The input validation is a must in any scale application, and very often is a job that takes place in multiple application layers from Web to Persistence tier applying mostly the same set of rules, becoming a time consuming and verbose work. Java bean validation specification gives us the way to apply the validation at any layer using metadata on the bean to apply the validation rules in any layer with not duplicate code.
For this tutorial, I’m going to show you how to use the Java Bean validation in a Spring Boot application and how extends it’s functionality to create a custom Constraint validator and return with a custom error response when the validation on the request body is not meet.
- Hibernate Validator is an official Java Bean Validation implementation and will give us the ability to integrate and extends the Validation functionality.
- Expression Language is required in order to use the interpolation in the validation messages
- Spring Web
Creating Custom Constrains
Java bean validation and some implementors come with a list of built-in constraints that you can take leverage to validate a bean at any application layer, however, there are cases where those constraints don’t fill our validation needs. The Bean Validation specification gives us the ability to create custom constraints that meets our requirements.
Let’s create a custom Constratin annotation that prevents the use of certain first names
- The validator uses for this constraint, will perform the actual validation and do some additional work on the generation of the message if needed.
2. This is a required field, used to constraint grouping. This is not needed for this tutorial.
3. This is a required field, used to create the Payload and set the severity level for the constraint, this is not used by this validator.
- The validator should extend from ConstraintValidator.
- Initializes the validator with any required data set in the Constraint annotation. this method is guaranteed to be called before any method in the Validator class.
- The method performs the actual validation, for sake of simplicity the
isValidperforms a simple validation checking the value of the field is not contained in the not
NOTE: Spring scans for all the classes that extend from ConstraintValidator, and load them in the context as validators, also given this we can inject and access other beans as we normally access in other beans.
Using the New Constraint
Here we’re using the custom constraint
NotContains to prevent the use of some firstName and LastName values. We can also notice that the mixing of custom and built-in constraints is possible.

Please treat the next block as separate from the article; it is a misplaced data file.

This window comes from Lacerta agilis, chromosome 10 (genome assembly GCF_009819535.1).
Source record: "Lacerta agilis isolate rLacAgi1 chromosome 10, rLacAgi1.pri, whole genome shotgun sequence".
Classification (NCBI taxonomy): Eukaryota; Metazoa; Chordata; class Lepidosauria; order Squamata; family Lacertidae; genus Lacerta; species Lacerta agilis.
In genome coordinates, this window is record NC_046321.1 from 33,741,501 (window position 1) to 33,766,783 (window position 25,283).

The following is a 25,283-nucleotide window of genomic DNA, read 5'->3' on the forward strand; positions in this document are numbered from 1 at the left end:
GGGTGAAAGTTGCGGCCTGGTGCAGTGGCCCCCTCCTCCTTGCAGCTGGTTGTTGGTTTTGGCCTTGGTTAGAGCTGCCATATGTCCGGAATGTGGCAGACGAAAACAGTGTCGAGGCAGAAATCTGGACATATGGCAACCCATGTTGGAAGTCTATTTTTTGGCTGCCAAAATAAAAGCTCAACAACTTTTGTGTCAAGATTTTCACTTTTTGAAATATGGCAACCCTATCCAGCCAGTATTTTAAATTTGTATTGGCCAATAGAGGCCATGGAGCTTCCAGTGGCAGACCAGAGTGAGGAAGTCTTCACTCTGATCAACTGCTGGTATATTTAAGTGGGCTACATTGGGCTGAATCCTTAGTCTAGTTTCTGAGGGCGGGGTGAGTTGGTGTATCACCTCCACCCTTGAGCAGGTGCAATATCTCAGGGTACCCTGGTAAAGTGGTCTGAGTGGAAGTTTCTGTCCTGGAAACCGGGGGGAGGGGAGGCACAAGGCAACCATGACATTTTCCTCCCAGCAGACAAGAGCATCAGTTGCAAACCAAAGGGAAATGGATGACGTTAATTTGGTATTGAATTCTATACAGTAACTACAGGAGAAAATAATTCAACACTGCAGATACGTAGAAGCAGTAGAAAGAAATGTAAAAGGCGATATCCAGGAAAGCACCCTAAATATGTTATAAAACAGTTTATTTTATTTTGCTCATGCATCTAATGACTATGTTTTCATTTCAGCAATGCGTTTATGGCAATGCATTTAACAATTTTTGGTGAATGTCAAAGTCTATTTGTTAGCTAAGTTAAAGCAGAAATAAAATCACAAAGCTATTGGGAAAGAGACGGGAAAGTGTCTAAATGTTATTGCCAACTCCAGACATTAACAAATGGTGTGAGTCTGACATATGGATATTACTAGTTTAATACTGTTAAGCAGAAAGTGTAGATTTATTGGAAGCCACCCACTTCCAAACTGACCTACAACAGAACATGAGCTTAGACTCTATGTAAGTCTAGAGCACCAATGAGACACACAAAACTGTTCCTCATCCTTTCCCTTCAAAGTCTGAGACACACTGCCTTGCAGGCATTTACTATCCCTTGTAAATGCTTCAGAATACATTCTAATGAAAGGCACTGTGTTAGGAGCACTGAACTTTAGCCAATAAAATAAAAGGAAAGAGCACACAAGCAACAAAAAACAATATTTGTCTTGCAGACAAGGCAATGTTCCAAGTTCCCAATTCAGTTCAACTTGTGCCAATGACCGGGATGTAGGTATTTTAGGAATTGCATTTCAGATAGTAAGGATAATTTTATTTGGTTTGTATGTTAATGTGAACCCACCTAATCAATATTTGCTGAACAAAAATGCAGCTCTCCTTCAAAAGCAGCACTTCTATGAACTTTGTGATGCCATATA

we’re also using the message attribute to specify the response message when the attribute is invalid, the message is interpolate using EL (Expression Language) to make reference to some dynamic attributes values such as
notAlloweValues in the case of the NotContains constraint.
In order to validate the request body, we just need to tell Spring to do that annotating the request body argument with
@Valid. Spring takes leverage of the Java Bean validation through the usage of Hibernate Validator Implementation.
Customizing Invalid Request Response
Spring throws a
MethodArgumentNotValidException when an argument is not valid. To customize the endpoint response, we’re going to take leverage of the Spring exception handling capability.
@ExceptionHandlerInstructs Spring which exception type should handle.
- We’re extracting all the invalid field errors, they contain the validation metadata for each validation that failed for a specific bean attribute.
- Creating a map that will be returned as a JSON format containing the endpoint path and an array with the field errors.
Let’s send and invalid request value and will see how our application will respond with a nice and easy to understand error response.
Seeing the response we got, we can notice the Bean Validation is able to track multiple failed validation for multiple bean attributes so we can build rich responses to let an API client what was wrong or even to display those errors in a UI.
With this tutorial, we could see how to add bean validation to our Spring boot application and extend it to fit our special requirements.
Hope you have found this tutorial helpful and you can integrate this technique in your next project. You can find the code for this tutorial on GitHub.